Sunday, July 5, 2015

An Update on GDP

So... how's the economy doing? There is a lot of debate over the current state of the U.S. economy. Here are a couple of articles discussing first quarter GDP...

1. Why You Can't Put Faith in Reports of First Quarter Economic Slumps by Justin Wolfers
2. Ouch! US Trade Deficit Means US GDP Probably Contracted In First Quarter


  1. I read the article "Why You Can't Put Faith in Reports of First Quarter Economic Slumps" from the NY Times, and I found it very intriguing. I think it is quite odd that first quarter GDP has experienced a slump for decades now and that no other economics indicators showed a first quarter slump. I am perplexed as to what could be the cause of this reoccurring, first quarter slump to GDP. I was reading through some of the comments left on the article, and I share a similar opinion with someone. This person said that maybe it has to do with the high amount of consumer spending and amount of importing goods for quarter four, which causes quarter one to slump. Overall I think this phenomenon is very interesting, and I am curious as to what the actual cause of it is.

  2. Tim Worstall's article "Ouch! US Trade Deficit Means US GDP Probably Contracted in First Quarter" definitely shocked me a bit. It seems that the US is slowly recovering but there was negative 1st quarter growth. Worstall brings up the point that we should be worried about the trade deficit continuing into the 2nd quarter. Last year, the US also had negative growth in Q1 but followed with strong growth. Hopefully our economy can follow suit and not fall into another recession like 2008. Worstall mentions that the Fed is less likely to raise interest rates because of this trade deficit in Q1. This is probably good news to most people that are paying off interest.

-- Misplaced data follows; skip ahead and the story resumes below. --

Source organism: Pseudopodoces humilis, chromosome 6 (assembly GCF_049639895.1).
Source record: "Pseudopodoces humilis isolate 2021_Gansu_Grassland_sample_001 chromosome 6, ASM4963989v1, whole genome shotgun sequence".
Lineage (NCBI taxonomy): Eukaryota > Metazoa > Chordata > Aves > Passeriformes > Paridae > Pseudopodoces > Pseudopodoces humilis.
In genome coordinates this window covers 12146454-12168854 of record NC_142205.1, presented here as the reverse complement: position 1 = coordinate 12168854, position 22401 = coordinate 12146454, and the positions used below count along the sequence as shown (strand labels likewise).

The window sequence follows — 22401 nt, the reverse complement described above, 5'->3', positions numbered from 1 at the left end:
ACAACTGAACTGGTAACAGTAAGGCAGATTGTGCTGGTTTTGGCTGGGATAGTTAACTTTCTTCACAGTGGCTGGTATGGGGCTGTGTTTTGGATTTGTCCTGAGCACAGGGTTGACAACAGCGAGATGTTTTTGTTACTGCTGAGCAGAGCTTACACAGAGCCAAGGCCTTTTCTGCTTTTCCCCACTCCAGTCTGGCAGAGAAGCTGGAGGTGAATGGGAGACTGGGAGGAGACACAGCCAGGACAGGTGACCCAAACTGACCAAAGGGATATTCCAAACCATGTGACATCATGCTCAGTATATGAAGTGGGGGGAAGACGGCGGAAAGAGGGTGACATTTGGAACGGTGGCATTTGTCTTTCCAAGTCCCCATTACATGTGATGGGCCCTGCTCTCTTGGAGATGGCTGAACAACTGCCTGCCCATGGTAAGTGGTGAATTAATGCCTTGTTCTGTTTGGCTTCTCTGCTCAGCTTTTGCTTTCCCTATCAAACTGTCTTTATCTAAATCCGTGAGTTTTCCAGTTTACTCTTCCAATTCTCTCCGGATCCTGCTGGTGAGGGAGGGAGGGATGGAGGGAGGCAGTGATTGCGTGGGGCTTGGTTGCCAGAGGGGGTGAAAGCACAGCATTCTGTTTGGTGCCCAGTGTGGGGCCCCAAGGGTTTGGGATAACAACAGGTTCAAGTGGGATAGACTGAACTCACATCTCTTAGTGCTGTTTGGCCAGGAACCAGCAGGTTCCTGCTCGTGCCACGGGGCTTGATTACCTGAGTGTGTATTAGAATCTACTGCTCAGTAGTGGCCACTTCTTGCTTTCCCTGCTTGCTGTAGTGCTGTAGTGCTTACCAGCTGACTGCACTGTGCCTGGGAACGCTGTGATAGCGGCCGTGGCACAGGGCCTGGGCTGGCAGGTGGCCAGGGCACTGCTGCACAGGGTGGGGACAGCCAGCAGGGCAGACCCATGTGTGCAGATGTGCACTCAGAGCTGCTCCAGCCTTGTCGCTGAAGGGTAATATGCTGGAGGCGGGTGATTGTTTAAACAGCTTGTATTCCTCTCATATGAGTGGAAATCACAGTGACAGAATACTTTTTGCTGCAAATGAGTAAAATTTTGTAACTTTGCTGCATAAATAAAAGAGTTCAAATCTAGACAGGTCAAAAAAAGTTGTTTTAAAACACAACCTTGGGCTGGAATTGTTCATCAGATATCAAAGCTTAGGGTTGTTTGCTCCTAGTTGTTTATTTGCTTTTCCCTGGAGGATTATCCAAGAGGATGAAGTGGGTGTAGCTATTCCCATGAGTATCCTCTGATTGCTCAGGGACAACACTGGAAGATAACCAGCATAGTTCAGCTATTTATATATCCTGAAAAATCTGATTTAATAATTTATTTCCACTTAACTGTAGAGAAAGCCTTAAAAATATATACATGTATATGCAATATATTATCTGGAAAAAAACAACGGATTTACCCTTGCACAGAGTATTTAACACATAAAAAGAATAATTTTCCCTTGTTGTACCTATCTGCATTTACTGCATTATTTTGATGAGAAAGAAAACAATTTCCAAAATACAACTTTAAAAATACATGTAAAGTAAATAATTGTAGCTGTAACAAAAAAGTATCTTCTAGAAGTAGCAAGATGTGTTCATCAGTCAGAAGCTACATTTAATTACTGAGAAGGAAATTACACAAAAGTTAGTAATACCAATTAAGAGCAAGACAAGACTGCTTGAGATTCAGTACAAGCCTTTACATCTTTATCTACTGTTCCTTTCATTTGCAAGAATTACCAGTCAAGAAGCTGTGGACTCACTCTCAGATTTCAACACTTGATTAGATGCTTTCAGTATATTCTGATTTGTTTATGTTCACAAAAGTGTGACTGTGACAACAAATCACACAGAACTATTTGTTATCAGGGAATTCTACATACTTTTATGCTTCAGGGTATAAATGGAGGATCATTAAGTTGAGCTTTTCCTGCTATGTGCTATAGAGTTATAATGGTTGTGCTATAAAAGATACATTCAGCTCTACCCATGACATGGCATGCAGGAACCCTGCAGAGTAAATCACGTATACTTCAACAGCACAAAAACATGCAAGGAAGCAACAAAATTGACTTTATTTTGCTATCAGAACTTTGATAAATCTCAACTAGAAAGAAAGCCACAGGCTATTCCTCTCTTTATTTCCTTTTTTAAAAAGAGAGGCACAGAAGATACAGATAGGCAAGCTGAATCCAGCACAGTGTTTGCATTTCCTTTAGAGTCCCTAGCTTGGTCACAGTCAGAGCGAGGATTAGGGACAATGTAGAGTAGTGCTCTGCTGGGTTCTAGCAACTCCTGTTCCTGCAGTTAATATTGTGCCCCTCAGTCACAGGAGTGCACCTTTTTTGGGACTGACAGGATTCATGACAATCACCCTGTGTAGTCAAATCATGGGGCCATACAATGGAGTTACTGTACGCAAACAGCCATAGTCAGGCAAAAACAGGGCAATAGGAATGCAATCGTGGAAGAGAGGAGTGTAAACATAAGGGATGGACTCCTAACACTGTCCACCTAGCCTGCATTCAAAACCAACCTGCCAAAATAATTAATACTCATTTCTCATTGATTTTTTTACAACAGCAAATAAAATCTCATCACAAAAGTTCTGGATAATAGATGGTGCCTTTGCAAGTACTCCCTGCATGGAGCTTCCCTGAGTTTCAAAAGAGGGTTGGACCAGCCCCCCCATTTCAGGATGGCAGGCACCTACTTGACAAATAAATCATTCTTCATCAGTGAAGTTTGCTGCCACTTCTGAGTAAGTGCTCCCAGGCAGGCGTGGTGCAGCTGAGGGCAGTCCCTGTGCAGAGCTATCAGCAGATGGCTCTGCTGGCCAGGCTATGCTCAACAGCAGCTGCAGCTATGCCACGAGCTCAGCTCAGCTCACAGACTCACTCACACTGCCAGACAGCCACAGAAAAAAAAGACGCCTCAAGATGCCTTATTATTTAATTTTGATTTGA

3. I also read the first article about the reoccurring first quarter slumps. I first thought about the time of year the first quarter is, and January, February, and March are what I would think would be the slowest economic months. Pairing this factor with the heavy holiday shopping we consumers now are convinced by our society to do might help explain why these slumps are only showing up after the 1980s as consumerism grows. The author mentioned seasonal adjustment to correct this factor, but how often do they recalculate the adjustment? Is it possible we aren't adjusting enough to compensate? I was stumped by the fact that only GDP is affected and no other economic measurement is skewed, but the slumps seem to be systematic and I agree with Wolfers that it seems to not be random.

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